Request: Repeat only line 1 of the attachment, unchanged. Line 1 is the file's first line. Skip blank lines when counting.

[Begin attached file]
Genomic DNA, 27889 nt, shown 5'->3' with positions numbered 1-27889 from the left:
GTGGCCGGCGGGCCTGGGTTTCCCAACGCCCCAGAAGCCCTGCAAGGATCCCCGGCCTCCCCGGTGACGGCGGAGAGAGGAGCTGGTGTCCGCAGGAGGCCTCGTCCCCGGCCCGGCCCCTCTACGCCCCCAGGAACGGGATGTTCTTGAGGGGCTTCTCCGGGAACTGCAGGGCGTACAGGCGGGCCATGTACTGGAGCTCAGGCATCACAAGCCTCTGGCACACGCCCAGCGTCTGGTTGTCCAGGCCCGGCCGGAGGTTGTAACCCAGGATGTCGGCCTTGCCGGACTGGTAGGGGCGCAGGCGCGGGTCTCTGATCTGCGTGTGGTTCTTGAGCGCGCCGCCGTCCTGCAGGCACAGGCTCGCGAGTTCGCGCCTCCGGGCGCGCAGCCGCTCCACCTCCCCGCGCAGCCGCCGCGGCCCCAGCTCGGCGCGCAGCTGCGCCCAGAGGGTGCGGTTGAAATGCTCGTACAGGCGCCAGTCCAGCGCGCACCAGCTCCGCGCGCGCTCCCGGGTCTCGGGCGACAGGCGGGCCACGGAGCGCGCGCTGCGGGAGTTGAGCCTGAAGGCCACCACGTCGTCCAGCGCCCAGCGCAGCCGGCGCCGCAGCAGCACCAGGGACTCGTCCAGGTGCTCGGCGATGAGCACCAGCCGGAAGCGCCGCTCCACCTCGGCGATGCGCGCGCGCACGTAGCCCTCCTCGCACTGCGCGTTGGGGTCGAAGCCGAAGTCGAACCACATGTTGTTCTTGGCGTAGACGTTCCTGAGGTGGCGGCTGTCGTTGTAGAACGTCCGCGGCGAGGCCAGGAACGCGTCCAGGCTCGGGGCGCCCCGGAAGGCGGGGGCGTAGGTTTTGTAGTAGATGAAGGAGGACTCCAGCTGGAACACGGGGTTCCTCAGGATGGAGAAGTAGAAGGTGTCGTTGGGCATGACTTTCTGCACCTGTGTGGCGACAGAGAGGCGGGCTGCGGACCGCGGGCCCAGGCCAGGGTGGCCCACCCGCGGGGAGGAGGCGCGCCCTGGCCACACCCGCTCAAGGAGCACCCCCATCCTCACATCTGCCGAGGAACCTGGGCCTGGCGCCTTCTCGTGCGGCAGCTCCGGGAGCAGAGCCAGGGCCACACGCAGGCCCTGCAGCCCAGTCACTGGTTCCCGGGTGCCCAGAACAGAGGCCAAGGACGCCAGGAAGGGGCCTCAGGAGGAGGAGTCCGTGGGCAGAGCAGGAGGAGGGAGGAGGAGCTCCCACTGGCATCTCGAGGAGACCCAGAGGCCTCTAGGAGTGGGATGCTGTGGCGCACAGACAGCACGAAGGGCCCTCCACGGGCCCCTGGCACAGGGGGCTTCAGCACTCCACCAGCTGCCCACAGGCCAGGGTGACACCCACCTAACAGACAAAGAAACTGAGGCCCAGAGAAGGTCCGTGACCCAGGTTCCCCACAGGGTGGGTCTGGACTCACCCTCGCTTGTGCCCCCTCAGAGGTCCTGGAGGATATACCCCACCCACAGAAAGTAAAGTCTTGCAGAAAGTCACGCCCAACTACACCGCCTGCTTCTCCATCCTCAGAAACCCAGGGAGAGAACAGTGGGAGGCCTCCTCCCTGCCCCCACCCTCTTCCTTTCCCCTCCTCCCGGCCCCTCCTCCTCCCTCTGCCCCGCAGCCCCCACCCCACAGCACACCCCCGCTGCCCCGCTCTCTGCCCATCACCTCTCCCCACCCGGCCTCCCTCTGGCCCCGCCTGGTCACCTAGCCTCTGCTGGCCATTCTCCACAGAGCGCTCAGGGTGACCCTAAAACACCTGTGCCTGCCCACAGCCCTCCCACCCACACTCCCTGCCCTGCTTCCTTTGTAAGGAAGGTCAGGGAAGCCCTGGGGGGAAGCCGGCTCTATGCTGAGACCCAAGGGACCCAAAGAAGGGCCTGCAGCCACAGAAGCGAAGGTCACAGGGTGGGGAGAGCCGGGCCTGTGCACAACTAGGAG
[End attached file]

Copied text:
Genomic DNA, 27889 nt, shown 5'->3' with positions numbered 1-27889 from the left: